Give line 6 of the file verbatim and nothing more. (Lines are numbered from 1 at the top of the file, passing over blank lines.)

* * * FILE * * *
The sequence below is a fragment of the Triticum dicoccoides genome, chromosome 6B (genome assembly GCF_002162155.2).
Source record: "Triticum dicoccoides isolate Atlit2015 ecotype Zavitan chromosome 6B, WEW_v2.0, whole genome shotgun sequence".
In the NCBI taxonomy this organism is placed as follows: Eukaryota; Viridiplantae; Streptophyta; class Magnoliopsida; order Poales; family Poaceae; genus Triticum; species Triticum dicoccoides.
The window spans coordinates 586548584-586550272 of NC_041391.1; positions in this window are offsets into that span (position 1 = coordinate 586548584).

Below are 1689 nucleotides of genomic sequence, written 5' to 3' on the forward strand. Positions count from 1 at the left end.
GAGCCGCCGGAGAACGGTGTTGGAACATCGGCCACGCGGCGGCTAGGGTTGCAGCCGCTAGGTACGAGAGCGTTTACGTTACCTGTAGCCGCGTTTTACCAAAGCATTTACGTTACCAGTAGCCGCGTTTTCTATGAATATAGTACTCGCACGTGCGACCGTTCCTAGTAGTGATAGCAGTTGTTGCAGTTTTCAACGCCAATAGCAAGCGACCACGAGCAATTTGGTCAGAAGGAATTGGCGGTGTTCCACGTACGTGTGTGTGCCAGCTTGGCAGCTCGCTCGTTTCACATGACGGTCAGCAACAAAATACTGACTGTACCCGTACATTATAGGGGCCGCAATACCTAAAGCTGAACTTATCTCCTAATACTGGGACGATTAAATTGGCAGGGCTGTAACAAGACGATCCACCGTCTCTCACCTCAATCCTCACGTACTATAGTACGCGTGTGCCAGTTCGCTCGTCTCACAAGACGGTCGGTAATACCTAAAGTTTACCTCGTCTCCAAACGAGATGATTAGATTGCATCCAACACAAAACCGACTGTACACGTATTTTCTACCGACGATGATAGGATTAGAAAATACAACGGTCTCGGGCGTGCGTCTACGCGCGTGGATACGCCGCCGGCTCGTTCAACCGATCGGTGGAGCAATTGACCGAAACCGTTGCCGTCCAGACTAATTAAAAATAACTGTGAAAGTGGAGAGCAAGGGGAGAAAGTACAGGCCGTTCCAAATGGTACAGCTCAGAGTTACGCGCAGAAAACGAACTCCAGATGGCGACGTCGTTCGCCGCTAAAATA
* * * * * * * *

GAGCCGCCGGAGAACGGTGTTGGAACATCGGCCACGCGGCGGCTAGGGTTGCAGCCGCTAGGTACGAGAGCGTTTACGTTACCTGTAGCCGCGTTTTACCAAAGCATTTACGTTACCAGTAGCCGCGTTTTCTATGAATATAGTACTCGCACGTGCGACCGTTCCTAGTAGTGATAGCAGTTGTTGCAGTTTTCAACGCCAATAGCAAGCGACCACGAGCAATTTGGTCAGAAGGAATTGGCGGTGTTCCACGTACGTGTGTGTGCCAGCTTGGCAGCTCGCTCGTTTCACATGACGGTCAGCAACAAAATACTGACTGTACCCGTACATTATAGGGGCCGCAATACCTAAAGCTGAACTTATCTCCTAATACTGGGACGATTAAATTGGCAGGGCTGTAACAAGACGATCCACCGTCTCTCACCTCAATCCTCACGTACTATAGTACGCGTGTGCCAGTTCGCTCGTCTCACAAGACGGTCGGTAATACCTAAAGTTTACCTCGTCTCCAAACGAGATGATTAGATTGCATCCAACACAAAACCGACTGTACACGTATTTTCTACCGACGATGATAGGATTAGAAAATACAACGGTCTCGGGCGTGCGTCTACGCGCGTGGATACGCCGCCGGCTCGTTCAACCGATCGGTGGAGCAATTGACCGAAACCGTTGCCGTCCAGACTAATTAAAAATAACTGTGAAAGTGGAGAGCAAGGGGAGAAAGTACAGGCCGTTCCAAATGGTACAGCTCAGAGTTACGCGCAGAAAACGAACTCCAGATGGCGACGTCGTTCGCCGCTAAAATA